A nearly nine-year-old voluntary testing program is making public basic information on hundreds of mass-produced chemicals. Now, anyone connected to the World Wide Web can simply click to find physiochemical properties, basic toxicity, and environmental fate information for many chemicals manufactured or imported in the U.S. in volumes of at least 1 million lb per year. Substances produced at this level are described as high-production-volume (HPV) chemicals.
Chemical manufacturers are making this information public through the HPV Challenge Program. That effort, launched in 1998, involves a partnership among the chemical industry, the advocacy group Environmental Defense, and the Environmental Protection Agency. The program was, in part, a response to a 1997 Environmental Defense report, "Toxic Ignorance," that decried the lack of publicly available health and safety information for some 2,800 chemicals produced in the greatest quantities.
But the HPV Challenge Program, which had a completion date of 2005, has yet to be entirely fulfilled.
Some companies are just now submitting plans for voluntary tests on their products. Other firms that had pledged to come up with the chemical data have withdrawn from the program. Still others, for what can be viewed as rational business reasons, are waiting for EPA to require testing on their products through a formal regulation. In addition, manufacturers and importers are simply not volunteering to test some HPV chemicals.
Meanwhile, the agency is just beginning to sort through the HPV chemical data it has received. Over the next few years, EPA plans to scrutinize the information and determine which, if any, chemicals must be tested further because of potential health or environmental problems.
The state of the HPV Challenge Program was critically evaluated at the first U.S. conference on Characterizing Chemicals in Commerce, held in Austin, Texas, on Dec. 12-14, 2006. The meeting, which focused on the data made public through the HPV Challenge Program, attracted some 200 people. It was presented by EPA and the Northeast Waste Management Officials' Association.
"The challenge is limping to the finish line," Richard A. Denison, senior scientist with Environmental Defense, said of the voluntary program.
"We're behind on completion," acknowledged Jim Willis, director of EPA's Chemical Control Division. Getting the last HPV Challenge Program submissions from industry may take another year, Willis said.
Denison identified a number of reasons why the program missed its 2005 deadline. For one, EPA fell behind in its review of chemical testing plans submitted by industry, he said. Companies are unable to begin their planned studies until EPA finishes those reviews.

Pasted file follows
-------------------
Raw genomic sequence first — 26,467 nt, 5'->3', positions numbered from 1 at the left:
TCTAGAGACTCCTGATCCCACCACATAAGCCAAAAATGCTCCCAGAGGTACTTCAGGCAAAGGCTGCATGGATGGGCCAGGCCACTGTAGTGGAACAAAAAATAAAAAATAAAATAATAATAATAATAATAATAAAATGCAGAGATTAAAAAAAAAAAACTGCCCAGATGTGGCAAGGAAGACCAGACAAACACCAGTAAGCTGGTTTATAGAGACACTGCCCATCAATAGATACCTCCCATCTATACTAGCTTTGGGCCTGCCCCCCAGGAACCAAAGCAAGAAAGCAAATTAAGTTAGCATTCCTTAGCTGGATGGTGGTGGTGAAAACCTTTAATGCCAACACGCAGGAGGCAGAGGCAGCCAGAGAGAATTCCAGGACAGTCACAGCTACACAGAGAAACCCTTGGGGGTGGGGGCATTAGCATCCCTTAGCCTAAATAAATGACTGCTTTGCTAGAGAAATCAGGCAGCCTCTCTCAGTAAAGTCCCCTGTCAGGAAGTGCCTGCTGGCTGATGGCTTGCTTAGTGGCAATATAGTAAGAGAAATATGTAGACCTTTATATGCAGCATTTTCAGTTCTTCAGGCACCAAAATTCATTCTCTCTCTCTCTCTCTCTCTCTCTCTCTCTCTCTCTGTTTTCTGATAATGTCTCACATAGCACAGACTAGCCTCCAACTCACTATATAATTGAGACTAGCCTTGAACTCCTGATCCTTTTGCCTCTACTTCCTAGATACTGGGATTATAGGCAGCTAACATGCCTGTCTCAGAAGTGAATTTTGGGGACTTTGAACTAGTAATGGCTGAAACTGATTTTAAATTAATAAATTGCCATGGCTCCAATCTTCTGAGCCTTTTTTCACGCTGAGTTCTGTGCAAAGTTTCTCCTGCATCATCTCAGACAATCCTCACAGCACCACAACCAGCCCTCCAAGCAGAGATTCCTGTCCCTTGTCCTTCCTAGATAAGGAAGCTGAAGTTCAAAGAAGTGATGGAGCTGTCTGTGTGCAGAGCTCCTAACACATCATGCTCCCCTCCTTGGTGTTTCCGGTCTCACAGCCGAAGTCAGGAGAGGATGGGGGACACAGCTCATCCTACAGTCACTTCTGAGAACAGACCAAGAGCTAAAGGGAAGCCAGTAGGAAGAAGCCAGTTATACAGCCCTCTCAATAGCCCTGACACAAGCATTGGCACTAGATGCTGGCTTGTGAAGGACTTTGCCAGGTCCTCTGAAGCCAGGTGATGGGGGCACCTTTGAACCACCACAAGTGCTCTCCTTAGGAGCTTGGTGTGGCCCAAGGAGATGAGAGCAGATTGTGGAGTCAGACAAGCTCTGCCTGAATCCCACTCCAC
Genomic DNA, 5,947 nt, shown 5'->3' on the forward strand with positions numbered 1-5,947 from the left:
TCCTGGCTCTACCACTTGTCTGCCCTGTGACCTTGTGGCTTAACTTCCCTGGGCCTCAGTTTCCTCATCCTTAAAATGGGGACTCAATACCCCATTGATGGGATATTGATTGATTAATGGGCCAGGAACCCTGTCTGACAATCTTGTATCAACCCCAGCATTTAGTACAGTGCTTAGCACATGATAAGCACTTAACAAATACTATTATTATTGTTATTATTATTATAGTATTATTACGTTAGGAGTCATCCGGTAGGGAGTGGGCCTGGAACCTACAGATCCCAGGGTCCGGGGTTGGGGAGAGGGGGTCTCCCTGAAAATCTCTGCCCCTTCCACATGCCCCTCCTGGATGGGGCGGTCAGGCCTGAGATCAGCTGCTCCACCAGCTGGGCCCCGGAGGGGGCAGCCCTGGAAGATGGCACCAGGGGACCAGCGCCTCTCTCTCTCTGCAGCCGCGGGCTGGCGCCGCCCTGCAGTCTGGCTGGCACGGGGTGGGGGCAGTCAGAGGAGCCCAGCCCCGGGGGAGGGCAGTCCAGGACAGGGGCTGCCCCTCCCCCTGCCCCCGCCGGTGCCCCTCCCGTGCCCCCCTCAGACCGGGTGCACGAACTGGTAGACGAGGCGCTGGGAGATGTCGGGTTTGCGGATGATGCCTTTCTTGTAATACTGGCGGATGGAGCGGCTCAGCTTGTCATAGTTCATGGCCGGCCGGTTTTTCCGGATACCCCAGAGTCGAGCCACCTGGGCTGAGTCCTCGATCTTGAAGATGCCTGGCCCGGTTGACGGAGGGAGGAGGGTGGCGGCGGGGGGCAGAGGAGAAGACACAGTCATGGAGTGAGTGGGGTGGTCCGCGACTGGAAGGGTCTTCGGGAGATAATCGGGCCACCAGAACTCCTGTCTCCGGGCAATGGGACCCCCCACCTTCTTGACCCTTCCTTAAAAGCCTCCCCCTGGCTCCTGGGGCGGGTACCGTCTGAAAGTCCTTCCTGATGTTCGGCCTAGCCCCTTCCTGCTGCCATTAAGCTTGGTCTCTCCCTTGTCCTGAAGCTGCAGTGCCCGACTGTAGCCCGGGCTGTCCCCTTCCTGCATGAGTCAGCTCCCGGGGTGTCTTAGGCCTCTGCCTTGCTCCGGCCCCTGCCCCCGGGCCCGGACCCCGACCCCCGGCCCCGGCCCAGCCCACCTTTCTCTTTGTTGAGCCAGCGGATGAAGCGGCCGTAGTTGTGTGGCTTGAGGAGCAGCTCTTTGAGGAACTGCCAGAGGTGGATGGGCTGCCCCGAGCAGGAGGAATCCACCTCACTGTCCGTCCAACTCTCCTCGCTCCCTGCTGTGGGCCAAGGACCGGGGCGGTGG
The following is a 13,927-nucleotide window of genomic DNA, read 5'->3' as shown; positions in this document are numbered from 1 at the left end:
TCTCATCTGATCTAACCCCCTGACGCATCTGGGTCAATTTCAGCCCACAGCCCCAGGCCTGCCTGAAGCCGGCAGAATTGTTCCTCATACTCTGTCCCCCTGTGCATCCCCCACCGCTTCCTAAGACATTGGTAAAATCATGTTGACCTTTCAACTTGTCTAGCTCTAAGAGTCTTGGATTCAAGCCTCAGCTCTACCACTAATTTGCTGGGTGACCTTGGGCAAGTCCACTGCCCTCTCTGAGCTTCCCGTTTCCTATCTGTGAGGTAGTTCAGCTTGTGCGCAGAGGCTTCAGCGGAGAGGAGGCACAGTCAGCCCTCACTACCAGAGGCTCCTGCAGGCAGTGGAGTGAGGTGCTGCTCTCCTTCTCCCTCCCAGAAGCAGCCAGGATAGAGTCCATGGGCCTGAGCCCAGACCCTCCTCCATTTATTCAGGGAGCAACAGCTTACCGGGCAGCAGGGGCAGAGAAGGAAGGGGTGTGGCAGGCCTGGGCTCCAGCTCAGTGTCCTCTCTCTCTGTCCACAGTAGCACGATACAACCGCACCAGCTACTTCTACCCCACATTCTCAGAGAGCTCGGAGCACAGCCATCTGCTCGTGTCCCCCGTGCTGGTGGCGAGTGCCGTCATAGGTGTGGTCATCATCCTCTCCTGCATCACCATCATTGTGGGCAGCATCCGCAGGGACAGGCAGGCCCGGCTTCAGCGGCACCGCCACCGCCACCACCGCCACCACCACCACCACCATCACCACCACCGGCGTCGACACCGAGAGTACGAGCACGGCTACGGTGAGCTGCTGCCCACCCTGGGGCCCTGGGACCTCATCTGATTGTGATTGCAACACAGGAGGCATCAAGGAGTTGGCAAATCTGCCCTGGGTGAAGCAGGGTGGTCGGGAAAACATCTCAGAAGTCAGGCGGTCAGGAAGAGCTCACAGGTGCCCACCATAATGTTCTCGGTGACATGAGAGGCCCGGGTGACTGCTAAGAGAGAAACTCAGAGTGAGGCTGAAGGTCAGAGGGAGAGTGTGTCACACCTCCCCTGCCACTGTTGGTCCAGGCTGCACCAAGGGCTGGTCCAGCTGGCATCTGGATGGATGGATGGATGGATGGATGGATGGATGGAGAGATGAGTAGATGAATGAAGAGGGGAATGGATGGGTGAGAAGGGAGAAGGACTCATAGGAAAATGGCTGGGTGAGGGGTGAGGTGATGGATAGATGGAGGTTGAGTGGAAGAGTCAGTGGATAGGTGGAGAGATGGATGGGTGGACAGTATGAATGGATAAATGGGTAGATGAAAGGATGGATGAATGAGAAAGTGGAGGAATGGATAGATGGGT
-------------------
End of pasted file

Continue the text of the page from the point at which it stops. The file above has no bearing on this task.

Another reason, he said, is that industry has become increasingly resistant to EPA's recommended changes to those test plans, particularly requests for more studies than companies initially proposed. The agency needs to make these requests before the experiments start because it has little recourse if the data submitted are of poor quality, he said.
Chemical manufacturers and importers have pledged to provide data on about 1,400 chemicals through the HPV Challenge Program. Companies are producing information on another 900 via the International Council of Chemical Associations' (ICCA) HPV Initiative. Through that voluntary effort, industry is providing chemical information to the Organization for Economic Cooperation & Development (OECD), a group of 30 of the world's most industrialized countries, for use by all OECD governments.
Only about 10% of the HPV Challenge Program data submitted to EPA thus far was generated through new tests, Willis said. Steven Russell, senior director for the American Chemistry Council (ACC), said industry sponsors found that they had more toxicity and physiochemical data for HPV substances in company files than they initially believed existed. Sponsors have had to conduct only 313 new laboratory tests so far to complete the data sets, Russell added.
However, about 300 HPV chemicals remain without industry sponsors. EPA terms these "orphan" substances.
Charles M. Auer, director of EPA's Office of Pollution Prevention & Toxics, told the conference that there are a number of reasons why hundreds of HPV chemicals remain without sponsors.
Many of these orphan chemicals are both made in and imported into the U.S. Domestic producers are willing to voluntarily produce the data required in the HPV Challenge Program, but importers may not be willing to share the costs of generating this information, Auer said. Therefore, makers of some HPV chemicals are waiting for EPA to issue a regulation requiring all producers and importers to share the costs.
In addition, some chemical makers don't think the HPV Challenge Program "suits their purposes," Auer said. These firms, he added, are not part of the Responsible Care Initiative, which is the chemical industry's global, voluntary effort on safety and health.
Russell offered other reasons why some HPV chemicals are orphaned. He said some manufacturers don't want to spend money on testing a particular substance because their profit margin on that HPV product is slim. Those companies are prepared to stop making the chemical if EPA issues a regulation requiring testing of the compound, he told the conference.